A raft of engineering work is underway at Holborn, the derelict former industrial site to the west of Mill Dam, with the vision to create a bustling new community on the south bank of the River Tyne.
‘Remediation works’ got under way in February 2022, and work has now begun on a new quay edge wall, which will involve driving piles into the riverbed.
The new quay edge will be 1.8 metres higher than the existing wall, which will lift the former docks out of the flood zone.
The 16 places where most crime was reported across South Tyneside in June
Extension plans rejected for South Shields home
‘Sinister’ paedophile watched children play and offered them doughnuts after moving into new neighbourhood
‘It could have been much worse’ – see pictures of fire devastation at Hebburn home
Angry patient trashed doors at South Tyneside District Hospital after falling asleep and missing treatment
The raised level will be created using materials gained by removing ‘ballast hills’ on the wider site.
It is part of wider civil engineering works being carried out to turn former brownfield land and disused docks into ‘a thriving quarter for living and working’.
Cllr Margaret Meling, Lead Member for Economic Growth, Skills and Climate Change, said: “The new quay edge wall is a key element of the civil engineering works at Holborn, which will prepare this nine-hectare site for its transformation into a fantastic new riverside location.
“This area has been largely derelict for many years and bears the hallmarks of its former heavy industrial use, which are currently constraints to development.
“The civil engineering works are needed to overcome these significant site issues and make it suitable to bring forward a mixed use development that will deliver family homes and office space, creating hundreds of new jobs.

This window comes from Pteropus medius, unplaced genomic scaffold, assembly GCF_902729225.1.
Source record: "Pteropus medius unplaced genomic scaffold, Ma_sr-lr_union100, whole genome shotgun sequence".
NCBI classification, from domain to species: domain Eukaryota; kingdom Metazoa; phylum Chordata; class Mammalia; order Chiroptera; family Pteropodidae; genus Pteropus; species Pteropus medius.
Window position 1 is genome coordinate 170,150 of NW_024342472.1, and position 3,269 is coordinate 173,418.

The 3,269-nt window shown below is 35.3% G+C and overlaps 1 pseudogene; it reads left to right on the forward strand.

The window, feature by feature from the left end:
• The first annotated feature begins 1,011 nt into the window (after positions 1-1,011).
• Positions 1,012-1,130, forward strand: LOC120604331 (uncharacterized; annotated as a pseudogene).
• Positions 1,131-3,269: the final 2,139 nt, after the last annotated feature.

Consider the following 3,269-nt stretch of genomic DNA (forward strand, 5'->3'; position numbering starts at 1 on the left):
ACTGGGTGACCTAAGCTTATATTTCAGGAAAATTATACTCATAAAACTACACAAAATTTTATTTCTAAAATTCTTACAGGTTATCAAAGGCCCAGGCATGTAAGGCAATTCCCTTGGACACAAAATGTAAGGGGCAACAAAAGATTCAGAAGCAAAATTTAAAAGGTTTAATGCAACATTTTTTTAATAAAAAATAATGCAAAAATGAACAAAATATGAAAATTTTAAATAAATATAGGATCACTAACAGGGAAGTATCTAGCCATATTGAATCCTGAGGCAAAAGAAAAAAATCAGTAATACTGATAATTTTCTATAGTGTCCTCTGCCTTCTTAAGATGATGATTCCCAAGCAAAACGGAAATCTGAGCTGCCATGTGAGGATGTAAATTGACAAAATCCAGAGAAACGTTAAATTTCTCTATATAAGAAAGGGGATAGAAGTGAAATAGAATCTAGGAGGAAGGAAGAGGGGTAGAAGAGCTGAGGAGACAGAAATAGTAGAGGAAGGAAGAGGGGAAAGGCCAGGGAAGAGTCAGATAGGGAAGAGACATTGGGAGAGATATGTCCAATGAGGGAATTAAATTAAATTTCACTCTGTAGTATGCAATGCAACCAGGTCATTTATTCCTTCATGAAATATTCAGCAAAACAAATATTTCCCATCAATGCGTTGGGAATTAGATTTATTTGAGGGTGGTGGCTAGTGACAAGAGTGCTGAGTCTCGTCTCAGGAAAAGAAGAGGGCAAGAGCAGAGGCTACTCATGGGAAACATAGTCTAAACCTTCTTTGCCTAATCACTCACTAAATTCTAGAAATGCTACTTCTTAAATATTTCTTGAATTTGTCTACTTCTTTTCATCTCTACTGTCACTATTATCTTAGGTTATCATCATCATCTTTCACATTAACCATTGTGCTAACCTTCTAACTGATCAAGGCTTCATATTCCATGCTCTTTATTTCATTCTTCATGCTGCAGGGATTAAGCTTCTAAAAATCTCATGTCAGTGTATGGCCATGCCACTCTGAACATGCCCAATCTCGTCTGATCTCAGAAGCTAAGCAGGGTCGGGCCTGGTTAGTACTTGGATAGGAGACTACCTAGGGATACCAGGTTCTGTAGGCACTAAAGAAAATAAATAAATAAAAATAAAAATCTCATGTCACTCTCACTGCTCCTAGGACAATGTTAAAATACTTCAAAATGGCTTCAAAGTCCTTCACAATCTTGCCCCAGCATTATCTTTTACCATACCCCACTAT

“The raising of the former dry docks will overcome serious flooding issues and three of the docks will be restored to preserve the area’s industrial heritage.
Construction of the wall is expected to continue until spring next year. The wider remediation works will also include regrading of the site, which is currently split level, to create a gentle slope down to the River Tyne.
Other work includes decontamination of the ground, and three of the docks will be restored which council chiefs say will help preserve the area’s industrial heritage.
The scheme secured £1.85m from the government’s Brownfield Land Release Fund in 2021 to help deliver 250 of the new homes.
It also benefits from £9.4million Local Enterprise Partnership funding to support delivery of new office space in the Enterprise Zone.
Ben Williams, chief executive of John F Hunt Regeneration, which is building the quay edge wall, said: “Our works have reached an important phase in delivering this crucial regeneration project for the South Tyneside area.
“Piles will be driven into the riverbed to enable the site to be raised above the flood zone while enabling us to retain three of the original docks; these being an important part of the site’s character and industrial heritage.
“We have registered the Holborn site under the Considerate Constructors Scheme, which is independently audited, to ensure we uphold the most robust standards on how our works impact the local community and environment.”
Keepmoat, working in partnership with Cussins, are the council’s residential development partner, delivering around 350 high-quality family houses and apartments and the associated infrasatructure, including a new riverside promenade.
Mott MacDonald Limited are acting as the principal designer for the civil engineering element of the Holborn scheme, and Driver Project Services are the contract administrators.